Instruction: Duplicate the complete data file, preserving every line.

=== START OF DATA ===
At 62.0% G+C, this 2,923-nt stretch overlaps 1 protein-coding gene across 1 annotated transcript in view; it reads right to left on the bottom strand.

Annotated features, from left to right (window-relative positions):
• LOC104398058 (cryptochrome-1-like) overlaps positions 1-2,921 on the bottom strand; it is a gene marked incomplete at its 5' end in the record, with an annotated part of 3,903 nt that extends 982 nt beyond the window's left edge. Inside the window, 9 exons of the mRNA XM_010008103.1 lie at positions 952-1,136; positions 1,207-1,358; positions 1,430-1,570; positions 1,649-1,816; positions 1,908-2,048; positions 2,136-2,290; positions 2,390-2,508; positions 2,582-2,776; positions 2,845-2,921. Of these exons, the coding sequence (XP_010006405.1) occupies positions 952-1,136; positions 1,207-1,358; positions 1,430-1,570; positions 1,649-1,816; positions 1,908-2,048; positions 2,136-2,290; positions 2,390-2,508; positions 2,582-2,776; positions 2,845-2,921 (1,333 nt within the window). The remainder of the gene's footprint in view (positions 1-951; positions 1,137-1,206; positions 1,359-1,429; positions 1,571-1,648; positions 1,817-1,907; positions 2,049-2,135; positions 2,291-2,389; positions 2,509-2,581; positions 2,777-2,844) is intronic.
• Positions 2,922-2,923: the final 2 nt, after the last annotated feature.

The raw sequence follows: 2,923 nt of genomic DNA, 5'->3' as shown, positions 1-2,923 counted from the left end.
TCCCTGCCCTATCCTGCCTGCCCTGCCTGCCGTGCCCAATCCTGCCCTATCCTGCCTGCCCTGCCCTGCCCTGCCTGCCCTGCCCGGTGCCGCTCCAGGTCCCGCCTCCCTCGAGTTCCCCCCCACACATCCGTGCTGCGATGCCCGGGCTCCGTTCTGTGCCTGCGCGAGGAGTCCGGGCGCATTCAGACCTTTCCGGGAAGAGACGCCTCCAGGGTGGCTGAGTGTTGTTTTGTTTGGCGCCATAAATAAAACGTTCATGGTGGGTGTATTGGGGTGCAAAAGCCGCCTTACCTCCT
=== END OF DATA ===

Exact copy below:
At 62.0% G+C, this 2,923-nt stretch overlaps 1 protein-coding gene across 1 annotated transcript in view; it reads right to left on the bottom strand.

Annotated features, from left to right (window-relative positions):
• LOC104398058 (cryptochrome-1-like) overlaps positions 1-2,921 on the bottom strand; it is a gene marked incomplete at its 5' end in the record, with an annotated part of 3,903 nt that extends 982 nt beyond the window's left edge. Inside the window, 9 exons of the mRNA XM_010008103.1 lie at positions 952-1,136; positions 1,207-1,358; positions 1,430-1,570; positions 1,649-1,816; positions 1,908-2,048; positions 2,136-2,290; positions 2,390-2,508; positions 2,582-2,776; positions 2,845-2,921. Of these exons, the coding sequence (XP_010006405.1) occupies positions 952-1,136; positions 1,207-1,358; positions 1,430-1,570; positions 1,649-1,816; positions 1,908-2,048; positions 2,136-2,290; positions 2,390-2,508; positions 2,582-2,776; positions 2,845-2,921 (1,333 nt within the window). The remainder of the gene's footprint in view (positions 1-951; positions 1,137-1,206; positions 1,359-1,429; positions 1,571-1,648; positions 1,817-1,907; positions 2,049-2,135; positions 2,291-2,389; positions 2,509-2,581; positions 2,777-2,844) is intronic.
• Positions 2,922-2,923: the final 2 nt, after the last annotated feature.

The raw sequence follows: 2,923 nt of genomic DNA, 5'->3' as shown, positions 1-2,923 counted from the left end.
TCCCTGCCCTATCCTGCCTGCCCTGCCTGCCGTGCCCAATCCTGCCCTATCCTGCCTGCCCTGCCCTGCCCTGCCTGCCCTGCCCGGTGCCGCTCCAGGTCCCGCCTCCCTCGAGTTCCCCCCCACACATCCGTGCTGCGATGCCCGGGCTCCGTTCTGTGCCTGCGCGAGGAGTCCGGGCGCATTCAGACCTTTCCGGGAAGAGACGCCTCCAGGGTGGCTGAGTGTTGTTTTGTTTGGCGCCATAAATAAAACGTTCATGGTGGGTGTATTGGGGTGCAAAAGCCGCCTTACCTCCT